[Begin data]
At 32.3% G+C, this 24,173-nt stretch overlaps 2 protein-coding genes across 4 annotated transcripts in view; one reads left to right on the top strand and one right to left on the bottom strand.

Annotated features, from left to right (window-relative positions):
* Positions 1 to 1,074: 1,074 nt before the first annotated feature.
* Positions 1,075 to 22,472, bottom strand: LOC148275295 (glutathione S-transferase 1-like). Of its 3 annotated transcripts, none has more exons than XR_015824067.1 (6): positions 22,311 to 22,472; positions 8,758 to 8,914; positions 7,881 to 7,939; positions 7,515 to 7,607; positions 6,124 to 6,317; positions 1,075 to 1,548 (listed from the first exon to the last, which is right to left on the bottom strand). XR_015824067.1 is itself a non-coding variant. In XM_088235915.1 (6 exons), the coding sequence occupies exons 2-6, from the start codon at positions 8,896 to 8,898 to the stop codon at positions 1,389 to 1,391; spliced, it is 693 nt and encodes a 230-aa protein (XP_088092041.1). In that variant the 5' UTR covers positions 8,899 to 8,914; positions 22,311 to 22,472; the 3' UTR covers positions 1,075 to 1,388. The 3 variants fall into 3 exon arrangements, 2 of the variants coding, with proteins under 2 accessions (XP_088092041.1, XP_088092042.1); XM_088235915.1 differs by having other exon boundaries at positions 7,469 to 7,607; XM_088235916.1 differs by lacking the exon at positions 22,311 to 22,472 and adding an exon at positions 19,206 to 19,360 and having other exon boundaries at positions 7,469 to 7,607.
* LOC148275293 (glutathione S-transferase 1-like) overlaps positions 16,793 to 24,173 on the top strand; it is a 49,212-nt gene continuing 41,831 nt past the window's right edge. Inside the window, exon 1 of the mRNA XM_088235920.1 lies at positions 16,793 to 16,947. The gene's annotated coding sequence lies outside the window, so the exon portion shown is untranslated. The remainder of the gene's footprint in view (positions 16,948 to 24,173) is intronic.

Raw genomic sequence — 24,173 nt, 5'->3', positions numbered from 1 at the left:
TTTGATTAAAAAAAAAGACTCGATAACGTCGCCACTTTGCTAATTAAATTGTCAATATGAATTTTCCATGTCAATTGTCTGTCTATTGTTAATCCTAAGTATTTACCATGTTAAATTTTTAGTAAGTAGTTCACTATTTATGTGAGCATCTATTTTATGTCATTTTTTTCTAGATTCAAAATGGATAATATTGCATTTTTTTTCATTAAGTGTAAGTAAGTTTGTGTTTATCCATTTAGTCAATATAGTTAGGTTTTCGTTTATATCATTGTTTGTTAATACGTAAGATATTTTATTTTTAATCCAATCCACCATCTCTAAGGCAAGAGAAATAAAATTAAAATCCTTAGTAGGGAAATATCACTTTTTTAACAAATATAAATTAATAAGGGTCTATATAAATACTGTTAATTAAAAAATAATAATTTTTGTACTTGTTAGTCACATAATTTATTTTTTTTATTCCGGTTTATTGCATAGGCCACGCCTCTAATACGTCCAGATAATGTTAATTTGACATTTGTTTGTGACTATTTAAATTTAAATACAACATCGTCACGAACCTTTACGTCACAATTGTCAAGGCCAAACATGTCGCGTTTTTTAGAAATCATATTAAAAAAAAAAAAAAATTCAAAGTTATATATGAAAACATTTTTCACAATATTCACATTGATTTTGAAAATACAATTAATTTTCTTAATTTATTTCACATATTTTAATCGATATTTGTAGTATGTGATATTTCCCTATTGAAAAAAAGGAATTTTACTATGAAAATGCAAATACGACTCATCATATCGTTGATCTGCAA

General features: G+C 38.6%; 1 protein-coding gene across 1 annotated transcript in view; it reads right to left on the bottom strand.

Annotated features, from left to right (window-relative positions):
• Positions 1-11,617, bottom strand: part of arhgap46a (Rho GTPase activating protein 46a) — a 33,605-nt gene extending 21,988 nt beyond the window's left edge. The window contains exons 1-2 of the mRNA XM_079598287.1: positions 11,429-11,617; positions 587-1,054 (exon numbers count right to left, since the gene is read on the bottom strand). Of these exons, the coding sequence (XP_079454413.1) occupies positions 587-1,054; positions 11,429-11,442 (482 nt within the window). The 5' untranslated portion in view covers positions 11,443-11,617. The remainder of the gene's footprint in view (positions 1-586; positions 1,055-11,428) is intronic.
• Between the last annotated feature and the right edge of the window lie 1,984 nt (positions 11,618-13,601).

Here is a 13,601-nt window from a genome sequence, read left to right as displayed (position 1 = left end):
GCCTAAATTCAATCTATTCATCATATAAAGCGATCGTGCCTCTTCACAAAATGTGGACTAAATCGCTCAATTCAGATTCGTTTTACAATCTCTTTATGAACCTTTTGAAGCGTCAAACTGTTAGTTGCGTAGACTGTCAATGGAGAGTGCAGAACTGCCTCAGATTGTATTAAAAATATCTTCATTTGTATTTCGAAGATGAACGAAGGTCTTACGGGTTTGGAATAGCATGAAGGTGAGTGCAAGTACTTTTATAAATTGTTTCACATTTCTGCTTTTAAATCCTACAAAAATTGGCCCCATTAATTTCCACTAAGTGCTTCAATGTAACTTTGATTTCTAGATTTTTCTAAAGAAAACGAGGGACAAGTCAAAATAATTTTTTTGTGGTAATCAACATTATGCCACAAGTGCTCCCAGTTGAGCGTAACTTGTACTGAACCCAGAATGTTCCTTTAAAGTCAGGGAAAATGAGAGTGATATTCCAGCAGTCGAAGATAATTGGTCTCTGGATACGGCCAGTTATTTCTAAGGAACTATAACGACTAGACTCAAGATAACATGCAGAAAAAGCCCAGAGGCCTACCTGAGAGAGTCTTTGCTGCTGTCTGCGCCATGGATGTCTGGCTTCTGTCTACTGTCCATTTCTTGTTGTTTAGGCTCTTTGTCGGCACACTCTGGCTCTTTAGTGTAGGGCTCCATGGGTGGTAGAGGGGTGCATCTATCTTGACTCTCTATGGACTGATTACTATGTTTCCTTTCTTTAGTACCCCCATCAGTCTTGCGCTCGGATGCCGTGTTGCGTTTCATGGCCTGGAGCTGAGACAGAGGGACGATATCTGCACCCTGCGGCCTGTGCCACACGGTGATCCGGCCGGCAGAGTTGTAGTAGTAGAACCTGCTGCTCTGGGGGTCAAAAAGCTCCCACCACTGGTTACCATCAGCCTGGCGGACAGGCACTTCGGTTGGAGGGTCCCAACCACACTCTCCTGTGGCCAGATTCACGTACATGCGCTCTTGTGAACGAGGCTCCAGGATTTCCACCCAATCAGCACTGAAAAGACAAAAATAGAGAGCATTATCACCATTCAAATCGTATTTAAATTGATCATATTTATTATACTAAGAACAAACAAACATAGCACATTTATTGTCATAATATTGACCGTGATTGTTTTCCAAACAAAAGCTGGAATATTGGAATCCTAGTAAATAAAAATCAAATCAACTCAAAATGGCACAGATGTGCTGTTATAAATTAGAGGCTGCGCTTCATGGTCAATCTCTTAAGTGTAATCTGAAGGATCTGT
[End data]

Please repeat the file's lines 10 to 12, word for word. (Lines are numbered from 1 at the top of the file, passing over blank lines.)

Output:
• Positions 1-11,617, bottom strand: part of arhgap46a (Rho GTPase activating protein 46a) — a 33,605-nt gene extending 21,988 nt beyond the window's left edge. The window contains exons 1-2 of the mRNA XM_079598287.1: positions 11,429-11,617; positions 587-1,054 (exon numbers count right to left, since the gene is read on the bottom strand). Of these exons, the coding sequence (XP_079454413.1) occupies positions 587-1,054; positions 11,429-11,442 (482 nt within the window). The 5' untranslated portion in view covers positions 11,443-11,617. The remainder of the gene's footprint in view (positions 1-586; positions 1,055-11,428) is intronic.
• Between the last annotated feature and the right edge of the window lie 1,984 nt (positions 11,618-13,601).

Here is a 13,601-nt window from a genome sequence, read left to right as displayed (position 1 = left end):